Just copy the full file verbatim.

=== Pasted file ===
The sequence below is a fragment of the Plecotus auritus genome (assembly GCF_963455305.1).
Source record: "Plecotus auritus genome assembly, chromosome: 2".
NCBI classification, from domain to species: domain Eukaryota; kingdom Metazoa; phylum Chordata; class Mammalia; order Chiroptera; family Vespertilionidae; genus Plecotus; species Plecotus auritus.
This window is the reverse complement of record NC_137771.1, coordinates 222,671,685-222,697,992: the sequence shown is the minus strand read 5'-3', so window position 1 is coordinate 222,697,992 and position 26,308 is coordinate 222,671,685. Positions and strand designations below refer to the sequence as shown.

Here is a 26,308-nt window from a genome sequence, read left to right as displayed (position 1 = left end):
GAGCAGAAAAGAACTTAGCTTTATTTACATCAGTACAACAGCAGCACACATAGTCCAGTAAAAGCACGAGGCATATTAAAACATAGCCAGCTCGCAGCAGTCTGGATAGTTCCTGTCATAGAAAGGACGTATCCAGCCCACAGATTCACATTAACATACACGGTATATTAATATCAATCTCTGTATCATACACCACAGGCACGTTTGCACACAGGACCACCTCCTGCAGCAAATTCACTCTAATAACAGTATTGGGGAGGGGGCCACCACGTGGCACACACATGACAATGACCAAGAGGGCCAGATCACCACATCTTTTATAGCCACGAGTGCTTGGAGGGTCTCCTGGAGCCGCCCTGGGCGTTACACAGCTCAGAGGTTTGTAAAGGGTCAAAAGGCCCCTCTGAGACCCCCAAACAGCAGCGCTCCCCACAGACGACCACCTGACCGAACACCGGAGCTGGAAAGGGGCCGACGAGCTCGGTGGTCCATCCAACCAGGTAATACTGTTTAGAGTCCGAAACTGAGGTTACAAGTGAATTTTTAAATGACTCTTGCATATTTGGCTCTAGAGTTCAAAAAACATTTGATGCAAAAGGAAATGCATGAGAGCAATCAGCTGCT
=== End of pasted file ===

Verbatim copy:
The sequence below is a fragment of the Plecotus auritus genome (assembly GCF_963455305.1).
Source record: "Plecotus auritus genome assembly, chromosome: 2".
NCBI classification, from domain to species: domain Eukaryota; kingdom Metazoa; phylum Chordata; class Mammalia; order Chiroptera; family Vespertilionidae; genus Plecotus; species Plecotus auritus.
This window is the reverse complement of record NC_137771.1, coordinates 222,671,685-222,697,992: the sequence shown is the minus strand read 5'-3', so window position 1 is coordinate 222,697,992 and position 26,308 is coordinate 222,671,685. Positions and strand designations below refer to the sequence as shown.

Here is a 26,308-nt window from a genome sequence, read left to right as displayed (position 1 = left end):
GAGCAGAAAAGAACTTAGCTTTATTTACATCAGTACAACAGCAGCACACATAGTCCAGTAAAAGCACGAGGCATATTAAAACATAGCCAGCTCGCAGCAGTCTGGATAGTTCCTGTCATAGAAAGGACGTATCCAGCCCACAGATTCACATTAACATACACGGTATATTAATATCAATCTCTGTATCATACACCACAGGCACGTTTGCACACAGGACCACCTCCTGCAGCAAATTCACTCTAATAACAGTATTGGGGAGGGGGCCACCACGTGGCACACACATGACAATGACCAAGAGGGCCAGATCACCACATCTTTTATAGCCACGAGTGCTTGGAGGGTCTCCTGGAGCCGCCCTGGGCGTTACACAGCTCAGAGGTTTGTAAAGGGTCAAAAGGCCCCTCTGAGACCCCCAAACAGCAGCGCTCCCCACAGACGACCACCTGACCGAACACCGGAGCTGGAAAGGGGCCGACGAGCTCGGTGGTCCATCCAACCAGGTAATACTGTTTAGAGTCCGAAACTGAGGTTACAAGTGAATTTTTAAATGACTCTTGCATATTTGGCTCTAGAGTTCAAAAAACATTTGATGCAAAAGGAAATGCATGAGAGCAATCAGCTGCT